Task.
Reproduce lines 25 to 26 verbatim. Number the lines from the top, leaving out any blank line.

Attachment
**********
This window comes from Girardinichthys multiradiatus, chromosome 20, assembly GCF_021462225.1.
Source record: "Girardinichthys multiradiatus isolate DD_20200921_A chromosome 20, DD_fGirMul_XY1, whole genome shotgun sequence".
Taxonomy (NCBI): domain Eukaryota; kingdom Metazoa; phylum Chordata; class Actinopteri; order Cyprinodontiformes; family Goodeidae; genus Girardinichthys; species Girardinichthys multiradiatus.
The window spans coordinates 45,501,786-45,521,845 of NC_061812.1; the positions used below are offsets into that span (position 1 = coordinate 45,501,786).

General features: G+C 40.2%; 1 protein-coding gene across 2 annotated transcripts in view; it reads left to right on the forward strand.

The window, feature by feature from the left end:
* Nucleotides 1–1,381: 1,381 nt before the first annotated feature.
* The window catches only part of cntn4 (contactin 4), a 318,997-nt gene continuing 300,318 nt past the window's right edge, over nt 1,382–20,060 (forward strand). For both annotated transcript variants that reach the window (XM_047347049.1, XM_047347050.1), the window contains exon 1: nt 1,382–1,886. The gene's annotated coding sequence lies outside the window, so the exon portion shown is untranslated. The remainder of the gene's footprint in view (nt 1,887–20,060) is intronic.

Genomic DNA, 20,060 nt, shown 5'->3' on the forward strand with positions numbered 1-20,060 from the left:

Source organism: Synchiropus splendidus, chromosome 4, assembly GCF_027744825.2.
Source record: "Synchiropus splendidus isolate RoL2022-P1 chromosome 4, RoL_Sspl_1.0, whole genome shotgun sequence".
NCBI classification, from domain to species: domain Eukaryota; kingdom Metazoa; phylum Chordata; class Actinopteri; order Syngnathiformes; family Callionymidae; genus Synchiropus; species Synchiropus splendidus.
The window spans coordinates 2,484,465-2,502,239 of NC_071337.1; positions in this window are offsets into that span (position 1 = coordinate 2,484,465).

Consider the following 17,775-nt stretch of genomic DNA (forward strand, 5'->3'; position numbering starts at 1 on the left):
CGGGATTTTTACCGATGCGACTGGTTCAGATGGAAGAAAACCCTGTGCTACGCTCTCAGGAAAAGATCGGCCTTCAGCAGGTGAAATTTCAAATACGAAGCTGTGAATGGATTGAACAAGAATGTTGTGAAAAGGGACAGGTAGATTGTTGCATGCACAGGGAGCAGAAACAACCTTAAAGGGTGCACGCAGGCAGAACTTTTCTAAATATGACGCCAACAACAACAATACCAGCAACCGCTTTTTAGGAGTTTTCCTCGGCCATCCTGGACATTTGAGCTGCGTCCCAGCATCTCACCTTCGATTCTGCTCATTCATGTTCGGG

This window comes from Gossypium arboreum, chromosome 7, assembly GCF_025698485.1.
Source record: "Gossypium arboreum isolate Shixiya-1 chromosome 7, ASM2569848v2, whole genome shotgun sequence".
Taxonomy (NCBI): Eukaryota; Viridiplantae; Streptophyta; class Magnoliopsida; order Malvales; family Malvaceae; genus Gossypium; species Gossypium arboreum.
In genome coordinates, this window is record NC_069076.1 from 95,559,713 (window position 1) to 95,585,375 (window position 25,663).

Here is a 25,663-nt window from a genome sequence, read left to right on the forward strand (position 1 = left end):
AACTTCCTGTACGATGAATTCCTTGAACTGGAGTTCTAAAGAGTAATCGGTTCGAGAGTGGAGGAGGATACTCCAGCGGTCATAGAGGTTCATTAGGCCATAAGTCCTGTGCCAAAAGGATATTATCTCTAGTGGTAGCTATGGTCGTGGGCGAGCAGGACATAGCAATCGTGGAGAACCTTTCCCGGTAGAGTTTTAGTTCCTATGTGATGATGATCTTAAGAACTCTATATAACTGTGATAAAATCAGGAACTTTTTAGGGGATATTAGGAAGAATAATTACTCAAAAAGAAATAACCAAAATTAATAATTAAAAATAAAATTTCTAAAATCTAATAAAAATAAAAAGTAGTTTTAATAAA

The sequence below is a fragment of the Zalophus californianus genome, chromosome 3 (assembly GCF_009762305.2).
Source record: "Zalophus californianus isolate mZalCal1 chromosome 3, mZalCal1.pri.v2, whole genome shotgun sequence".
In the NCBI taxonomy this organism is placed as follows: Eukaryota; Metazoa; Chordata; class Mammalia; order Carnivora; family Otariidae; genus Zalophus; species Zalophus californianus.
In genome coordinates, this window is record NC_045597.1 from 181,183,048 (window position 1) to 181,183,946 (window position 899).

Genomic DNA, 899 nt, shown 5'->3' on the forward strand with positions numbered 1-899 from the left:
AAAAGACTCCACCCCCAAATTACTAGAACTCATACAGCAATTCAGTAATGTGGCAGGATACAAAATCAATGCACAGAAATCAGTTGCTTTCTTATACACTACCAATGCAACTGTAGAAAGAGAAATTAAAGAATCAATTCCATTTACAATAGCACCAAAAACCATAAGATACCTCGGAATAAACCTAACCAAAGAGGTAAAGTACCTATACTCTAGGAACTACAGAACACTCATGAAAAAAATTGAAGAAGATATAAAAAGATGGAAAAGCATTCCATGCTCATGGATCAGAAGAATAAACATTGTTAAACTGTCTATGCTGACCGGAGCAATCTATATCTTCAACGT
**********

In genome coordinates, this window is record NC_045597.1 from 181,183,048 (window position 1) to 181,183,946 (window position 899).

Genomic DNA, 899 nt, shown 5'->3' on the forward strand with positions numbered 1-899 from the left: